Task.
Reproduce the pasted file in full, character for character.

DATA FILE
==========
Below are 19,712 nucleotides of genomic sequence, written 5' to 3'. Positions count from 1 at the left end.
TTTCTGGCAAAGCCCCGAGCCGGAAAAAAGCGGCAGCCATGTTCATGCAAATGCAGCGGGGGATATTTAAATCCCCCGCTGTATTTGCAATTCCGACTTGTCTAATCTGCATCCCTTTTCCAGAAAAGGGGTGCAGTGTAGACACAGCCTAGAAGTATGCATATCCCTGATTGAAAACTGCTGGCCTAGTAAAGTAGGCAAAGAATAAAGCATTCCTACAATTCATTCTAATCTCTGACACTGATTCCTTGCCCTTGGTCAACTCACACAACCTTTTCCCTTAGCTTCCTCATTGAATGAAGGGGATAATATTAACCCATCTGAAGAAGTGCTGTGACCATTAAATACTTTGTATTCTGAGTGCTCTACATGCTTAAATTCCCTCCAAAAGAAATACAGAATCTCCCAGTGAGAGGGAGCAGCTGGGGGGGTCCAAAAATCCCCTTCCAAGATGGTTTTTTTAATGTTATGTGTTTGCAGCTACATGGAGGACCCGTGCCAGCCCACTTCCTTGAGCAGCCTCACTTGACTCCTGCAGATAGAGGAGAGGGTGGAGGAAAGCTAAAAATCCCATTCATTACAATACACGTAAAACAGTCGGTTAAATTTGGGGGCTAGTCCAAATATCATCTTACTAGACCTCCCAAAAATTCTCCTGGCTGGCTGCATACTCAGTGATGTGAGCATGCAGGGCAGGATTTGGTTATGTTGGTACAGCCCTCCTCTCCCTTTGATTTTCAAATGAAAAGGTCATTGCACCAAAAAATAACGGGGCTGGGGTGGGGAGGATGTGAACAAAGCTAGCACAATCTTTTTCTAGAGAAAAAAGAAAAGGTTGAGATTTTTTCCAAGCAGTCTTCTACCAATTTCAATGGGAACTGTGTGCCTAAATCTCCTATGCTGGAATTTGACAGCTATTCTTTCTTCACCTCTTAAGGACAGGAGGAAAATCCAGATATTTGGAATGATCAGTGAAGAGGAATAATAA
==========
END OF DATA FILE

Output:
Below are 19,712 nucleotides of genomic sequence, written 5' to 3'. Positions count from 1 at the left end.
TTTCTGGCAAAGCCCCGAGCCGGAAAAAAGCGGCAGCCATGTTCATGCAAATGCAGCGGGGGATATTTAAATCCCCCGCTGTATTTGCAATTCCGACTTGTCTAATCTGCATCCCTTTTCCAGAAAAGGGGTGCAGTGTAGACACAGCCTAGAAGTATGCATATCCCTGATTGAAAACTGCTGGCCTAGTAAAGTAGGCAAAGAATAAAGCATTCCTACAATTCATTCTAATCTCTGACACTGATTCCTTGCCCTTGGTCAACTCACACAACCTTTTCCCTTAGCTTCCTCATTGAATGAAGGGGATAATATTAACCCATCTGAAGAAGTGCTGTGACCATTAAATACTTTGTATTCTGAGTGCTCTACATGCTTAAATTCCCTCCAAAAGAAATACAGAATCTCCCAGTGAGAGGGAGCAGCTGGGGGGGTCCAAAAATCCCCTTCCAAGATGGTTTTTTTAATGTTATGTGTTTGCAGCTACATGGAGGACCCGTGCCAGCCCACTTCCTTGAGCAGCCTCACTTGACTCCTGCAGATAGAGGAGAGGGTGGAGGAAAGCTAAAAATCCCATTCATTACAATACACGTAAAACAGTCGGTTAAATTTGGGGGCTAGTCCAAATATCATCTTACTAGACCTCCCAAAAATTCTCCTGGCTGGCTGCATACTCAGTGATGTGAGCATGCAGGGCAGGATTTGGTTATGTTGGTACAGCCCTCCTCTCCCTTTGATTTTCAAATGAAAAGGTCATTGCACCAAAAAATAACGGGGCTGGGGTGGGGAGGATGTGAACAAAGCTAGCACAATCTTTTTCTAGAGAAAAAAGAAAAGGTTGAGATTTTTTCCAAGCAGTCTTCTACCAATTTCAATGGGAACTGTGTGCCTAAATCTCCTATGCTGGAATTTGACAGCTATTCTTTCTTCACCTCTTAAGGACAGGAGGAAAATCCAGATATTTGGAATGATCAGTGAAGAGGAATAATAA